There is no question that the looming grey tsunami of the ageing population in Ontario has significant implications with regards to healthcare services. A key concept which is emerging is the opportunity to foster and maintain brain health across the lifespan where optimal performance and quality is sustained. While much focus has been on the attempts to intervene once brain disease has taken hold, progress has been slow.
Clearly, new thinking and leveraging new opportunities will be necessary given the implications of an ageing at-risk population. The Ontario Brain Institute (OBI) is leading the charge to engage a learning healthcare system by bringing research to the community and fostering best practices in data science. The emerging research in data science and using so-called ‘real-world data’ in effect pushes the boundaries of research from the high-end hospital-based system of formal clinical trials, towards a process of continuous quality improvement in the community, where research becomes normal activity fostering learning and refining best-in-class care.
In effect, we are striving to make the community the laboratory and the healthcare system itself, the engine of innovation and optimization. The pieces of this learning healthcare system are in place and while the integration of the various pieces is complex, data-driven approaches are where new knowledge will be discovered, deployed and assessed in service of maintained health spans. As we transition towards applying an integrated approach to keeping our brains healthy, we are implementing better ways to communicate our work. The renewed edition of our Brainnovations newsletter helps visualize our projects and achievements in connection to relevant outputs that move us closer to our goal.
By bringing together partners in neuroscience, healthcare, data science and industry, OBI is accelerating the pathway towards improved brain health and enhancing the health spans of people living in Ontario. The work we do and the steps we take forward are strengthening a foundation where we can equip ourselves in preparation for the large wave of healthcare challenges to come.
Caring for someone with dementia is a long and challenging journey. Over the course of this disorder memory, cognitive function and other abilities deteriorate. Behaviour can also change over time in ways that are completely out of character for that person. For instance, the person with dementia may display aggressive behavior or get angry and act out. This can be very difficult as a caregiver and can lead to many questions. Is this typical? Is there something I can do to change this potentially risky behaviour? Getting these answers to caregivers is important for improving both care and safety in the home.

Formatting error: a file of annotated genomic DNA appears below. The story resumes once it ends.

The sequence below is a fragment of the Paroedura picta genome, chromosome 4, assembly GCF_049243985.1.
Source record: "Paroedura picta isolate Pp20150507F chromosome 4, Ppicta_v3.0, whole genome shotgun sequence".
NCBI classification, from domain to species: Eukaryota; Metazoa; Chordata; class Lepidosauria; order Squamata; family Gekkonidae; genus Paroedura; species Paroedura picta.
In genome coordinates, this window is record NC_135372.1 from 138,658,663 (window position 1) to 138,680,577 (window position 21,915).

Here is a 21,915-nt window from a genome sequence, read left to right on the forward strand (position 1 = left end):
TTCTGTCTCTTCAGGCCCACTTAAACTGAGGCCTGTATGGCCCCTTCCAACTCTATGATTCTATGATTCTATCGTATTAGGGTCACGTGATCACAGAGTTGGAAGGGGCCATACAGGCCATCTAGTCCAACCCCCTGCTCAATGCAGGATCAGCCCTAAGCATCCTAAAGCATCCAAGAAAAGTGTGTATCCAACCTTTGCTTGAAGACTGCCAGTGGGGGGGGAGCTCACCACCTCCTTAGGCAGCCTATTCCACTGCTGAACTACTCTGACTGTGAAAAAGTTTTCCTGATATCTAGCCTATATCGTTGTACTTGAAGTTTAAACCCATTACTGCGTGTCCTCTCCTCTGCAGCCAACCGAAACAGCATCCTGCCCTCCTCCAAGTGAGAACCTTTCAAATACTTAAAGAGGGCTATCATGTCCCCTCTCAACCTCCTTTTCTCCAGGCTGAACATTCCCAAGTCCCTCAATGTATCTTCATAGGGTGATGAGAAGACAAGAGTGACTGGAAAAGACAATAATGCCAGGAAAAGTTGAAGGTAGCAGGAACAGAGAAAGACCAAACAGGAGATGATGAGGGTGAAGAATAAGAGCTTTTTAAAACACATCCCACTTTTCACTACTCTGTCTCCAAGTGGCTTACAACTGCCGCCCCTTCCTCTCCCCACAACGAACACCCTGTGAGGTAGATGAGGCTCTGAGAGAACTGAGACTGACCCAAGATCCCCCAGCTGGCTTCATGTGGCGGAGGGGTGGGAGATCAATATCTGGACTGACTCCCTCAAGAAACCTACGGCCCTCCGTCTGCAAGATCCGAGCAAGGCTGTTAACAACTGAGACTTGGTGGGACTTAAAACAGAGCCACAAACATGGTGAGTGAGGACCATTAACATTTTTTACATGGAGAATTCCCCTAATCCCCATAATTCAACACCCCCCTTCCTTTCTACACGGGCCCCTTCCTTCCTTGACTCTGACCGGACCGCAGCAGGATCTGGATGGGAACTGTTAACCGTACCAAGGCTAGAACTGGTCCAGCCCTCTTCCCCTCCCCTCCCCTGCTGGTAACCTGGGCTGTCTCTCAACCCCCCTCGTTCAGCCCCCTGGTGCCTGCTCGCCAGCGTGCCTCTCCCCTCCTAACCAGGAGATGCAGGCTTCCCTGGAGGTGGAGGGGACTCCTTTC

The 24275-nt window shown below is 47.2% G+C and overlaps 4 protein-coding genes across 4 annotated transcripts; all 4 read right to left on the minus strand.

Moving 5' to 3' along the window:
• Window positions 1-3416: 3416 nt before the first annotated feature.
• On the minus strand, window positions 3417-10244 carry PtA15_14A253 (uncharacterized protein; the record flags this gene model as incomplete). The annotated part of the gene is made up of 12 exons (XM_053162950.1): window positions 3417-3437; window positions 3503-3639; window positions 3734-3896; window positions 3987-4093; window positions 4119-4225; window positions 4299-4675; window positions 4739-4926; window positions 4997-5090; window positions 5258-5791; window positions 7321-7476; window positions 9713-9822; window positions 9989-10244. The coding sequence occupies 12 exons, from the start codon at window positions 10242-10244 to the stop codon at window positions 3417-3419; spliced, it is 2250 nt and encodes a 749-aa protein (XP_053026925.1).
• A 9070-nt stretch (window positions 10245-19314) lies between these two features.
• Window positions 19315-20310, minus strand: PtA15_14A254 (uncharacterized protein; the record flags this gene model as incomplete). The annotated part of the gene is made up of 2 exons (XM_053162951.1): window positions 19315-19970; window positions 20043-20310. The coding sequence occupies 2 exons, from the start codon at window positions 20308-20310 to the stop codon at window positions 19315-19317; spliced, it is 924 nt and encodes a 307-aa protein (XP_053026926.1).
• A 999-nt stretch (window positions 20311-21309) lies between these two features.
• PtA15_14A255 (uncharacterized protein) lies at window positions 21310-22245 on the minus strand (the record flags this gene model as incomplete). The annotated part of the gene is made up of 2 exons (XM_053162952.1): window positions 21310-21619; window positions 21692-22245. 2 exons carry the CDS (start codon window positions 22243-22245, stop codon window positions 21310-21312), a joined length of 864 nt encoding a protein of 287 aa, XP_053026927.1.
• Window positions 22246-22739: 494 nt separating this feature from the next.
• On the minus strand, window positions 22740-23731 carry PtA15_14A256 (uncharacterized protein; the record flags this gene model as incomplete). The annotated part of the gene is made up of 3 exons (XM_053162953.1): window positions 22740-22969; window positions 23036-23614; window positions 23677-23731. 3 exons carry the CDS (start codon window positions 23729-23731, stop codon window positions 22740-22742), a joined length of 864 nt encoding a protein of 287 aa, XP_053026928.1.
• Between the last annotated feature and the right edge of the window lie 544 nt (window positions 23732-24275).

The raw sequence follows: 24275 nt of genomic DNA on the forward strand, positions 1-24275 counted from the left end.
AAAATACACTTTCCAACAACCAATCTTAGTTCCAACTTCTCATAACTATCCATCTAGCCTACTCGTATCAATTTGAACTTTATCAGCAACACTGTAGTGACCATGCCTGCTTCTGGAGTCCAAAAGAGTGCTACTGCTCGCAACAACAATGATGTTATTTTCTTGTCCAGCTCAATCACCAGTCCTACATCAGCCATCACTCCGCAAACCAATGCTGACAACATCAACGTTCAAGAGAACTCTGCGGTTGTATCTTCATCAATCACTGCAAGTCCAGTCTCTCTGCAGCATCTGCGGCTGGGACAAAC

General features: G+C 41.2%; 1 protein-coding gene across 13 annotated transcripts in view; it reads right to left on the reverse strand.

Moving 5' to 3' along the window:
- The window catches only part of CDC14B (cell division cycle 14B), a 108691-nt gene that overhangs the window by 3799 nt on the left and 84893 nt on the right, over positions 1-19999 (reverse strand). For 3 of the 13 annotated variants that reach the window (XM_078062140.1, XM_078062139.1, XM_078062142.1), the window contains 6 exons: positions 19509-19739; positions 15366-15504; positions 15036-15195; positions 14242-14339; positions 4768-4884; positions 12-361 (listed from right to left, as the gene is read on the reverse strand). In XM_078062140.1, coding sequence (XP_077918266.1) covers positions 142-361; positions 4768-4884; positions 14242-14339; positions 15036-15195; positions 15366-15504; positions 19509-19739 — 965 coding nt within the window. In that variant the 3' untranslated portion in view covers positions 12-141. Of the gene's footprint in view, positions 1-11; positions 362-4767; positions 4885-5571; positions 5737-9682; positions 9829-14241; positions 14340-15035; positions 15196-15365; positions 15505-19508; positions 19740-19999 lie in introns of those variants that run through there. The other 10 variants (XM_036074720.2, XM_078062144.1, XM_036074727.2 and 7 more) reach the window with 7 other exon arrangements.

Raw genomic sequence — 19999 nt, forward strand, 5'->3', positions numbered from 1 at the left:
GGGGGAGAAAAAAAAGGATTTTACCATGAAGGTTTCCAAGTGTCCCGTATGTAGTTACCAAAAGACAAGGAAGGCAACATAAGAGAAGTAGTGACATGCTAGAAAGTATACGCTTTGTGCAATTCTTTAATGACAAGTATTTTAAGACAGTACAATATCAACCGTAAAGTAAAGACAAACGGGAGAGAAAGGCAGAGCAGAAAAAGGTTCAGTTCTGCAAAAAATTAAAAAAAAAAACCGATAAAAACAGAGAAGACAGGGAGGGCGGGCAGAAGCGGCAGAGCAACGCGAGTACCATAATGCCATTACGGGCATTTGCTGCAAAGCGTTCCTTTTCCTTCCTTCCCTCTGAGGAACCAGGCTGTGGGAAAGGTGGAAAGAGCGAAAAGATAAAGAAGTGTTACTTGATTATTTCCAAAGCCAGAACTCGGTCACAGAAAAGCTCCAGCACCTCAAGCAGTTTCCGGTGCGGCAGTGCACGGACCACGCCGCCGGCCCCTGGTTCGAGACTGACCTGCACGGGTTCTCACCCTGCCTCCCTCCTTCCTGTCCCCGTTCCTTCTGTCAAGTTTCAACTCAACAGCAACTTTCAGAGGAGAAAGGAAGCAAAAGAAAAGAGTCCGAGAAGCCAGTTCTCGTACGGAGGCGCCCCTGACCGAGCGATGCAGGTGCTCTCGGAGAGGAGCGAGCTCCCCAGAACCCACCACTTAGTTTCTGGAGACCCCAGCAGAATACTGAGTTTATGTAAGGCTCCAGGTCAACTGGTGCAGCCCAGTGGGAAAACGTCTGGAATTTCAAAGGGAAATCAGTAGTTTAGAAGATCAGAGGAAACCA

Continue reading “Sharing Caregiving Strategies to Address Risky Behaviour Changes in Dementia”
No one likes to be defined by an illness, disorder or disability – even when we are a patient. Our ‘health’ is not only based on our biology, but also by our relationships with friends and family and our ability to do the things we enjoy. Researchers Drs. Peter Rosenbaum and Jan-Willem Gorter from our cerebral palsy research program (CP-NET) wrote a concept paper explaining how holistic thinking towards health can create a better framework to approach childhood disability. This framework helps to identify the ability and potential in persons with disabilities like cerebral palsy so people can work with them the same way we should with anyone else.
Continue reading “A Holistic Way to Think About Our Health and Reframe Disability”
Since the inception of Ontario Brain Institute (OBI) in 2010, we have been forging ahead with a singular mission – improve the lives of the over one million Ontarians living with a brain disorder.
OBI’s work focuses on three key areas: engaging patients in research; catalyzing evidence into practice and promoting a culture of evaluation. Through these efforts we are working alongside with communities and organizations to achieve a greater health impact than we could drive independently. Impact stories from each of the three areas help understand the rationale behind our approach and the results it has achieved thus far. Continue reading “Building Networks Fundamental to Improving Health Impacts”
In Canada, suicide accounts for 24% of all deaths among 15-24 year olds. For First Nation’s youth, the rate of suicide is five to seven times higher than that of non-Aboriginal youth. Although the incidence of suicide for each First Nation community is different, these statistics remain unacceptably high, inevitably devastating the overall well-being of many close-knit communities. Continue reading “Promoting Wellness and Resiliency in Communities”
Brain disorders affect one in three Ontarians and the direct cost to the province exceeds $4 billion each year. The indirect costs from work missed and the emotional costs for families are incalculable and create an urgency to address brain health by means of innovation and translational research that can improve the quality of life for people living with brain disorders. Continue reading “Enhancing the Neuroscience Research System through Strategic Collaborations”
By Shaalee Sone, Outreach Intern, Ontario Brain Institute
As our population ages, Canadians are looking for ways to prevent dementia. As of 2010, there are 136 000 Ontarians living with a confirmed diagnosis of dementia. In addition to the impact on individuals and their families, the direct cost to the Ontario health care system is eight times higher for an individual living with dementia than it is for the average Ontarian. Continue reading “Physical activity protects us from losing brain function”